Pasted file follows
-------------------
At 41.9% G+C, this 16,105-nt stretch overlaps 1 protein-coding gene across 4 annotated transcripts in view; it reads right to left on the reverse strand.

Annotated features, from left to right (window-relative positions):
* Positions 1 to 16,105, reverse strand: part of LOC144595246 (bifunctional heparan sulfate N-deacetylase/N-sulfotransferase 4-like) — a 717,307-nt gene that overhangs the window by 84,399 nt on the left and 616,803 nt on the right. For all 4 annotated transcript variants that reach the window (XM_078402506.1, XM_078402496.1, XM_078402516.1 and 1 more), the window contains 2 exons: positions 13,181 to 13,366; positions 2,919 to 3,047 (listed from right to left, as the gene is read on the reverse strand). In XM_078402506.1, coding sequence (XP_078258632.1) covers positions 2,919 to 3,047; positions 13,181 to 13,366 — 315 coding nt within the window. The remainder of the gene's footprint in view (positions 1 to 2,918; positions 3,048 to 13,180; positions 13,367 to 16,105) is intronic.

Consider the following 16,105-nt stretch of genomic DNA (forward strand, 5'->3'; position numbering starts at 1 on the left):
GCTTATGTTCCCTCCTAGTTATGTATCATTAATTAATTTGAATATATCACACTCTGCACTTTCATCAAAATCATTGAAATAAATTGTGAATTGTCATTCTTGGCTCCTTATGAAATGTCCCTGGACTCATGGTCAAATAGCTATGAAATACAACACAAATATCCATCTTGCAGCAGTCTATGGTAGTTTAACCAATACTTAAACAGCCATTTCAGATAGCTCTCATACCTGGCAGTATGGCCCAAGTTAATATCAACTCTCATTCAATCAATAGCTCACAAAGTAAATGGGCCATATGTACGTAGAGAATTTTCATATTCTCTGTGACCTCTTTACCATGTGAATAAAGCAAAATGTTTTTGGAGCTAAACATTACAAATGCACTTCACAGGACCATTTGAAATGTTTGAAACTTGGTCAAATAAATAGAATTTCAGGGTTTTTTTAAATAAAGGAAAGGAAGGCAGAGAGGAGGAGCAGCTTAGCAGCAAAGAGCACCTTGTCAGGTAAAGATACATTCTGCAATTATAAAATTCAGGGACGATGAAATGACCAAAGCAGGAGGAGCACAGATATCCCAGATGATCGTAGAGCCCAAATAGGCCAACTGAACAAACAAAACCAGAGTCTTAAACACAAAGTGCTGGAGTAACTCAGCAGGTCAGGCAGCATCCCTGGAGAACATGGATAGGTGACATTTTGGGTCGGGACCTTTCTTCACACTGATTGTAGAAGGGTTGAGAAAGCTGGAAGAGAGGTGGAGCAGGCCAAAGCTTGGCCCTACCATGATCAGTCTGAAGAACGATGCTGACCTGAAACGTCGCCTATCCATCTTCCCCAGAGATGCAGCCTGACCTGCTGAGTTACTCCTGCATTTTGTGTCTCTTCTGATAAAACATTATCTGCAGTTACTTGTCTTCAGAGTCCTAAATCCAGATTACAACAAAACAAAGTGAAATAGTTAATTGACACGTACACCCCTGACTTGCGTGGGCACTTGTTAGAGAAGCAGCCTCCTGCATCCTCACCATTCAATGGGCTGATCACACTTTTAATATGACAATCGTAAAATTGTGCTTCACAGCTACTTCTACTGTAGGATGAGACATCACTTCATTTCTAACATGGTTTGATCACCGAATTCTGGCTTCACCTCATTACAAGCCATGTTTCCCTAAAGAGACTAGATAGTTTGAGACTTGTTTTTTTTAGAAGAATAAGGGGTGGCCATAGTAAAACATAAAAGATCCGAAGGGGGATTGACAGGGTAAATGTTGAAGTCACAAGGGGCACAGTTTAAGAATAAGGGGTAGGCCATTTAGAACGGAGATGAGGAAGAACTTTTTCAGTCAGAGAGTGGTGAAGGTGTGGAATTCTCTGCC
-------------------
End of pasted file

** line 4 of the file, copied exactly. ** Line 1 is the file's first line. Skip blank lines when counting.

Consider the following 16,105-nt stretch of genomic DNA (forward strand, 5'->3'; position numbering starts at 1 on the left):